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Virtual Machine (Overview)
Last updated at 10:20 pm UTC on 21 June 2020
The virtual machine (VM) is an executable program you need to run the Squeak .image file.

Different types of Virtual Machines

Experimental Virtual Machines

Currently, the VM executables share the same name but are not backward compatible for images. Each image type needs a matching VM. The utility ckformat prints the image format code for a given image. On Linux ports, VM run utility script, uses this utility to launch a compatible VM.

History of the Squeak Virtual Machine

(Source : http://fast.org.ar/uploads/2016/11/Friday_16h00_Eliot_Miranda_Cog_in_Motion.pdf )

A two decade history of Squeak VM is described in this paper [1]

The first Squeak VM Object Engine, as described in the Back To The Future paper [2], was simply called the Squeak VM and is now known as Context Interpreter or V3 Interpreter. Its bytecode set very close to the blue book [3]. This virtual machine allocated objects, including Contexts, from a single linear heap wtih a slow pointer reversal garbage collect. Context objects from the heap for each non-primitive send. Its blocks were non-reentrant blocks and the object memory was a single linear heap with a slow pointer-reversal GC. As images grew larger, the performance suffered [4]. We now use the name V3 to refer to its bytecode set and object representation. This source code was maintained in squeakvm.org and used SVN for version control.

Around 2008, Andreas Raab and Eliot Miranda, started working on speeding up this virtual machine under a new initiative known as Open Smalltalk. The source code moved to Github for version control. The VM was used not just for Squeak but also for other projects like Cuis, Pharo and Newspeak.

Open Smalltalk improved upon Squeak V3 VM in two stages. In V3 VM, Context objects were one of the most frequently allocated, but extremely short-lived objects. In the first stage, the original Deutsch & Schiffman [5] lazy context creation scheme was modified to eliminate context overheads by allocating them from the stack. New bytecodes werre added (V3PlusClosures or Stack bytecode set) to improve context-to-stack mapping and support re-entrant blocks [6]. This version came to be known as StackInterpreter and given the triplet, squeak.stack.v3 in source code. The image format code also changed. Squeak 3.10 shipped image files in both V3 (6502) and stack (6504) formats but subsequent releases shipped in 6504 format only.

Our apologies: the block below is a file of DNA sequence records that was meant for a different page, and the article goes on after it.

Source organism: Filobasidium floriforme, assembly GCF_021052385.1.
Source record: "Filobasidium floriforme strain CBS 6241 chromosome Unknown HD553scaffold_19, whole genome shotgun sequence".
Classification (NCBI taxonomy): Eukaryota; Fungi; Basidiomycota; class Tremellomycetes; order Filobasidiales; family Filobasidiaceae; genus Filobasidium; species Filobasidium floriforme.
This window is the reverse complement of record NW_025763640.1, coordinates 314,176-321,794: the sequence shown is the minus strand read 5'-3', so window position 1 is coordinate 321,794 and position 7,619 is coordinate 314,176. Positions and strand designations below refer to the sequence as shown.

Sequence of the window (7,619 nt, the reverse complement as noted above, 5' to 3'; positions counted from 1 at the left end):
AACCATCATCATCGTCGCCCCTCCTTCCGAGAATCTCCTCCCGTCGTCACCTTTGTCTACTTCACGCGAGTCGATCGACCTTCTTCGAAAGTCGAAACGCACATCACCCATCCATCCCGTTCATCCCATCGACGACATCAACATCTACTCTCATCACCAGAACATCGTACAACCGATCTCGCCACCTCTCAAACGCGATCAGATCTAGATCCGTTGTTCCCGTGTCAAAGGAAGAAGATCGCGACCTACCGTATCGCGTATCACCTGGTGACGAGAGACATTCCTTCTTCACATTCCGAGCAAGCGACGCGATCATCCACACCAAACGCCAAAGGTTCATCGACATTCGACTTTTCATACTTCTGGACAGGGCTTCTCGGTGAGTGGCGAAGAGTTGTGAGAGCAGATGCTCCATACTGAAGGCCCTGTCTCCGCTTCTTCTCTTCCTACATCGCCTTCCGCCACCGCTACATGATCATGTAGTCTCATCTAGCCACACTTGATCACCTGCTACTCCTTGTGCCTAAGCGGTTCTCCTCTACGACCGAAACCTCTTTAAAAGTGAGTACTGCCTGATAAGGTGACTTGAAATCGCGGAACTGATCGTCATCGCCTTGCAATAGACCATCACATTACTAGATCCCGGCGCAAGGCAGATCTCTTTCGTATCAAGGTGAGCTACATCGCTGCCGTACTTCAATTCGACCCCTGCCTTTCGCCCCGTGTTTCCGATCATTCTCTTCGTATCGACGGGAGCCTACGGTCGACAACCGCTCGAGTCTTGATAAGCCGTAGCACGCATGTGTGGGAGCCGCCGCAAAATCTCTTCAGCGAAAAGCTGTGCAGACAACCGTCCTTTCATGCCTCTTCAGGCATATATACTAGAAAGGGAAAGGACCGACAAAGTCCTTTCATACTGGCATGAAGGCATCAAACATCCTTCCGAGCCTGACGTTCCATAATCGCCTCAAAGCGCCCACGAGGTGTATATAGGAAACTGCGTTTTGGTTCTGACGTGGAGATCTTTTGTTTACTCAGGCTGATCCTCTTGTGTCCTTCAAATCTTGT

In the next stage, a JIT (Just-in-Time) compiler (Cog) was integrated into the Interpreter (CoInterpreter) retaining the same V3PlusClosures bytecode set and object representation [7][8]. A new tweak for floating point was introduced under a new image format (6505). It was given the triplet, squeak.cog.v3. The StackInterpreter VMs continued to be used for platforms like iPhone where JIT-ing is forbidden for non-Apple applications. Cog VM was introduced in Squeak 4.x series under two image formats (6504 and 6505).

Around 2012/13, the object memory manager was redesigned with a better garbage collector and object representation. It introduced comprehensive support for 64-bit words and replaced the single heap with a segmented heap that could grow and shrink, support for pinning and read-only objects and a much faster become: primitive. An incremental compactor was also added. This design was known as Spur with both 32-bit and 64-bit image variants under the triplet code, squeak.cog.spur. Spur takes only 60% of the time that Cog took to interpret bytecodes. Squeak 5.x series used this VM to run both 32-bit (6521) and 64-bit (68021) image formats.

Currently, work is in progress on an adaptive optimizer to further improve performance. This has two parts - one in the VM and the other in the image. The optimizer in the VM is called Sista (Speculative Inlining Smalltalk Architecture) [14] and image-level optimizer is called Scorch [13]. Sista was the topic of Clément Bera’s PhD [15]. This is tagged with the triplet squeak.sista.spur.


  1. Two Decades of Smalltalk VM Development: Live VM Development Through Simulation Tools, https://doi.acm.org/10.1145/3281287.3281295
  2. Back to The Future: The Story of Squeak, A Practical Smalltalk Written in Itself, https://doi.org/10.1145/263698.263754
  3. Part 4 of Smalltalk-80 - The Language and its Implementation, http://stephane.ducasse.free.fr/FreeBooks/BlueBook/Bluebook.pdf
  4. http://www.mirandabanda.org/cogblog/2008/06/07/closures-part-i/
  5. Efficient implementation of the smalltalk-80 system, https://doi.org/10.1145/800017.800542
  6. http://www.mirandabanda.org/cogblog/2009/01/14/under-cover-contexts-and-the-big-frame-up/
  7. http://www.mirandabanda.org/cogblog/2011/03/01/build-me-a-jit-as-fast-as-you-can/
  8. http://www.mirandabanda.org/cogblog/2011/03/04/an-arranged-marriage/
  9. http://www.mirandabanda.org/cogblog/2013/09/05/a-spur-gear-for-cog/
  10. http://www.mirandabanda.org/cogblog/2013/09/13/lazy-become-and-a-partial-read-barrier/
  11. http://www.mirandabanda.org/cogblog/2014/02/08/primitives-and-the-partial-read-barrier/
  12. Lazy Pointer Update for Low Heap compaction Pause Times, https://doi.org/10.1145/3359619.3359741
  13. Sista: Saving Optimized Code in Snapshots for Fast Start-Up, https://doi.acm.org/10.1145/3132190.3132201
  14. http://forum.world.st/how-can-I-build-a-sista-spur-64-vm-tt5113715.html#a5113828
  15. Sista: a Metacircular Architecture for Runtime Optimisation Persistence, https://hal.inria.fr/tel-01634137/file/FinalThesis.pdf